Friday favorites — To notarize, or not to notarize?


Do you really need that progress payment lien release notarized? It’s such a pain in the rear, isnt’ it? Isn’t a signature enough? After all, you don’t get your contracts notarized–well, not most of them.

This was the discussion around our water cooler the other day, initiated while some of our lawyers were re-writing a standard form subcontract for a client who does work in many states. Notarizing documents certainly seems like something from a bygone era–when there were horses, buggies, and buggy-whips. Maybe notaries will be like those notorious buggy-whip makers a century ago. After all, the federal government has long accepted un-notarized declarations in lieu of notarized affidavits. See 28 USC ยง 1746.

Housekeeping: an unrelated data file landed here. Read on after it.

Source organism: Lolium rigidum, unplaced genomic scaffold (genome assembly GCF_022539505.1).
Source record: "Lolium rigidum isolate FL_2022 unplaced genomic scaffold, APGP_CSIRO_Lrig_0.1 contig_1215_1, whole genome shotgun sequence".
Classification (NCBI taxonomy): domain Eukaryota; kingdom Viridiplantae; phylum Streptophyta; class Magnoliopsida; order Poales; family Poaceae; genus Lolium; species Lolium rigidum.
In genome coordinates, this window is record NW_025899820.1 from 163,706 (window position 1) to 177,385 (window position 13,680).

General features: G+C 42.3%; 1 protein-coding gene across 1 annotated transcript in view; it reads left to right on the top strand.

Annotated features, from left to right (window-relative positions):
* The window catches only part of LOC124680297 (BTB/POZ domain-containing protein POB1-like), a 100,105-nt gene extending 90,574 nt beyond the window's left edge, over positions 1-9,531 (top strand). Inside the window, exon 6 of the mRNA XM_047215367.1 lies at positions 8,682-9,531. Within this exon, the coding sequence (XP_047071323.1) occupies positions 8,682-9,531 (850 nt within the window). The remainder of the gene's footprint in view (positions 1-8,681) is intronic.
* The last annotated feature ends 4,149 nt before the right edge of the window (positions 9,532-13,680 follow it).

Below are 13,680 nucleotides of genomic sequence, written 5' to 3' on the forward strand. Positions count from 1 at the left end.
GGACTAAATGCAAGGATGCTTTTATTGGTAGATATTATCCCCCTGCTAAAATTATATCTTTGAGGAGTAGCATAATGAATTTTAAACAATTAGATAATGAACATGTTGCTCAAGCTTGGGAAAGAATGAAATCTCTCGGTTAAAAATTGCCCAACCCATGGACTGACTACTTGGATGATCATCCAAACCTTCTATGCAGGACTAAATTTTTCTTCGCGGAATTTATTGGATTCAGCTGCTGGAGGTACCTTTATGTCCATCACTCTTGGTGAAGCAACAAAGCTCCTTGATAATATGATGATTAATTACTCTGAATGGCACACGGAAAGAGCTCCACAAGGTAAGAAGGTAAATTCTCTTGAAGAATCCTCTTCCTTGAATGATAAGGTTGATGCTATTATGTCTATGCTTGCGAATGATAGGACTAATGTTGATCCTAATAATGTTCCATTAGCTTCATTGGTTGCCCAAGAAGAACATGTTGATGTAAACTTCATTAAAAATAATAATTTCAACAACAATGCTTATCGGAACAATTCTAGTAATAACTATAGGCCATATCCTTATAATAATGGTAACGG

So why do we still need notaries? Because some people are liars. Or, more accurately, forgers. Check out this nightmare.
Sadly, one good reason to have your lien releases notarized is to provide a last check that the party who supposedly executed it doesn’t say their signature was forged. Forgery.jpgOf course, a forged lien release is a lot different than a forged performance bond–but they’re both likely to land someone in the pokey.

But the first answer to the question is much less interesting: Many states require notarized lien releases by statute. Of course, those can change too.